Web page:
trusted his noble and learned Friend on the Woolsack would be able to give the same answer which had been given in the other House to his inquiry whether a Commission was prepared and would be forthwith issued for examining the state of the great public schools. He trusted that such inquiry would be subject to no exceptions of establishments under the Universities, or Cathedrals, or other Collegiate body, or of institutions having special visitors. The necessity of inquiry now arose from such exceptions having been introduced into his Bills of 1818 and 1819, and which had prevented the inquiry into, and correction of abuses at that time and ever since. But for the inquiry having thus excluded the great schools, the evils now complained of would long since have been remedied. He had most reluctantly allowed these exceptions to be introduced into the Bill of 1818, but as the second reading of that Bill had only been carried in their Lordships' House by a sort of political miracle in these days, against the opposition of Lord Eldon and the Government, he felt certain that unless he agreed to the exception, the measure must have been lost in its subsequent stages. The year after 1819, he had attempted to get rid of the exception and without success. But the Education Committee had while it sat, after the Bill with its excepting clause passed, inquired into some of these institutions, and had found that the cases where the greatest abuses and errors prevailed were in those institutions which came within the exception. Therefore, he trusted that the inquiry about to be instituted would have no exceptions whatever.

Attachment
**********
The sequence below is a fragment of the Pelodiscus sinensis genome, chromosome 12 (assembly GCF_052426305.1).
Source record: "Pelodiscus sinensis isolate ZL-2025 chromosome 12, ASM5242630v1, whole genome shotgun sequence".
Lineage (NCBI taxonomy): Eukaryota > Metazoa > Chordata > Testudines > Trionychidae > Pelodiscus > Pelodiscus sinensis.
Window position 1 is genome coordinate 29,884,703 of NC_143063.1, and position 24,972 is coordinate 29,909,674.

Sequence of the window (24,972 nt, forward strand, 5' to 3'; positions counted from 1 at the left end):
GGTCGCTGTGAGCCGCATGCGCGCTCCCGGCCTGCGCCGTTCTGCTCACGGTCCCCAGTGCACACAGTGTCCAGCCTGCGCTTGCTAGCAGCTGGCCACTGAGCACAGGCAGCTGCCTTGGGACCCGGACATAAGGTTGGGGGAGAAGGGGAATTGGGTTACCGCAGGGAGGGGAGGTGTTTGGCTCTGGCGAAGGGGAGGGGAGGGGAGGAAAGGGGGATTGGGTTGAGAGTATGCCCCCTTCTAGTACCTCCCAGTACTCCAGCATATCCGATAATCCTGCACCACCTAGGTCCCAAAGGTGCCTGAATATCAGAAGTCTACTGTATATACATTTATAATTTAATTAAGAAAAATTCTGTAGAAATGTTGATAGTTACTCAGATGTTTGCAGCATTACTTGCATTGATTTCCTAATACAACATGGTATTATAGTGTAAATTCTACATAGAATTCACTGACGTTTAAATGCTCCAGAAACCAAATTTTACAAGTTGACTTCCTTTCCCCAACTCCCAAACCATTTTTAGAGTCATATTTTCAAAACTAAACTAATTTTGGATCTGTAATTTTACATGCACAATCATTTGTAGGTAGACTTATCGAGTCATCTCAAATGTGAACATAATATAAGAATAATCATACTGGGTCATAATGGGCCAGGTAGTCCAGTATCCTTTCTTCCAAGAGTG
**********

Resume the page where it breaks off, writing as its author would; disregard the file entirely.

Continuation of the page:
THE LORD CHANCELLOR
could assure his noble and learned Friend that the Commission was general and without any exceptions. But he was happy to state that the greatest readiness had been certified by the great schools to further and assist the inquiry by every means; so that it 696 was found unnecessary to introduce any Bill for the purpose of giving powers to the Commissioners.